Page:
After 26% Growth In 2020, What’s Next For New York Times’ Stock?

by Trefis Team
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New York Times’ stock (NYSE: NYT) grew almost 26% from $32 levels at the beginning of this year to almost $41 levels (as of June 4th), compared to a 4% decline for the broader S&P 500. While the New York Times has outperformed the broader markets, we believe there is still modest upside potential from the current levels. The current circumstances have brought in a wide set of new audiences for the media company, particularly from the digital platform. Readers likely converged onto the site for details on the Covid-19 pandemic and subsequent lockdown. To add to this, readers were also possibly interested in food coverage, games, and crosswords. Almost two-thirds of the company’s revenues come from its subscriptions, which could likely help the company weather impacts of the pandemic and beyond.

NYT’s stock jumped almost 84% since the end of 2018, a little over two years ago. Our dashboard, ‘What Factors Drove Almost 84% Change In New York Times Stock Between  2018 And Now? provides the key numbers behind our thinking, and we explain more below.

Some of the stock price gain over the past two years can primarily be attributed to modest revenue and strong earnings growth for the company. NYT’s revenues were up around 4% from $1.7 billion in 2018 to $1.8 billion in 2019, driven by the U.S. political climate. This combined with a 7.5% jump in net income margin from 7.2% in 2018 to 7.7% in 2019, helped earnings per share grow from 76 cents to 84 cents during this period. In addition, NYT’s P/E multiple grew 31% from 29.0 in 2018 to 38.2 in 2019. Moreover, NYT’s P/E is up to about 48.2 now, given the current favorable situation for the company’s digital growth. This reflects a 21% increase in P/E multiple since December 2019.

The reason for NYT’s stock outperformance over recent years can be attributed to the unprecedented growth in digital subscriptions. The company re-claimed its footing in a digital transformation, thanks to the U.S. Presidential election in 2016. Donald Trump has been highly critical of the NYT and attacked the newspaper several times on Twitter, calling it “failing” and criticizing its coverage of reported turmoil within his transition team. In light of these events, NYT gained subscribers driven by the publicity and controversy surrounding the President-elect. This boost from the political season helped NYT strengthen its readership and boost earnings over the past few years.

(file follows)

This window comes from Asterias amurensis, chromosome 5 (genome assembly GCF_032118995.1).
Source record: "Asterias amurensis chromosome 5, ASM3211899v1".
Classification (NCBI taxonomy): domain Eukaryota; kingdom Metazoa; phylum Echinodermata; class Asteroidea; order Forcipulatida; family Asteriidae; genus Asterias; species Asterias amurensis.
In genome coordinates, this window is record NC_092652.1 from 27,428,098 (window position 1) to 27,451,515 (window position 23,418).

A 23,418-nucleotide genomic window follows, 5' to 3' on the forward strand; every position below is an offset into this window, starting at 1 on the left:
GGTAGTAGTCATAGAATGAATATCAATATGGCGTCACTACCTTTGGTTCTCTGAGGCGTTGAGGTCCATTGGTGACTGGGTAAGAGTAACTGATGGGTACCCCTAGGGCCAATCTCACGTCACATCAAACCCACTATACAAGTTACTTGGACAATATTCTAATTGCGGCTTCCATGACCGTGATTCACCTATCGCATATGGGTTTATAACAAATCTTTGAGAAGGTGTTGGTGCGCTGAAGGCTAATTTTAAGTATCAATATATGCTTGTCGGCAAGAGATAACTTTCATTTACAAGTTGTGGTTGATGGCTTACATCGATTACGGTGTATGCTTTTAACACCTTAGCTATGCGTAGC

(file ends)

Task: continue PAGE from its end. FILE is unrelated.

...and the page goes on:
How Is Coronavirus Impacting New York Times’ Stock?

NYT saw a higher volume in reader traffic in the lockdown period due to Covid-19. In Q1 2020, NYT reportedly added 587,000 net new digital subscriptions compared to Q4 2019, resulting in its highest number of net new subscriptions in a quarter in its history. This was despite a recent monthly price hike in its news product from $15 to $17. However, the company also witnessed a slowdown in its international and domestic advertising bookings, due to uncertainty and anxiety related to the virus. Its advertising revenues fell 15% year-over-year to $106 million in Q1. To break it into segments – Digital advertising dropped 8% y-0-y while Print revenues declined 21% y-o-y. In fact, the company also stated that advertising revenue in the upcoming Q2 is likely to fall by 50-55% compared to a year ago.

NYT plans to speed up the overhaul of its ads business after being hit by a cut in the advertiser’s spending. The company is working to concentrate its ad business in a smaller number of growing categories, like tech or financial services, where it can build multi-platform collaborations with companies such as Google. It should be noted that the declining ad revenue will put pressure on profitability for some time and consequently, the company is planning to cut costs (including possible job cuts). But we still believe that NYT’s growing focus on digital subscriptions and declining dependence on advertising should bode well for the company in the long run. Going by historical trends and our valuation dashboard, we believe that the company’s stock could potentially offer a modest upside return.

Also see: What Factors Drove Change in The Disney Company Stock Between 2017 and Now?

In addition, our dashboard forecasting US COVID-19 cases with cross-country comparisons analyzes expected recovery time-frames and possible spread of the virus.

Further, our dashboard -28% Coronavirus crash vs. 4 Historic crashes builds a complete macro picture. Additionally, the complete set of coronavirus impact and timing analyses is available here.

See all Trefis Price Estimates and Download Trefis Data here

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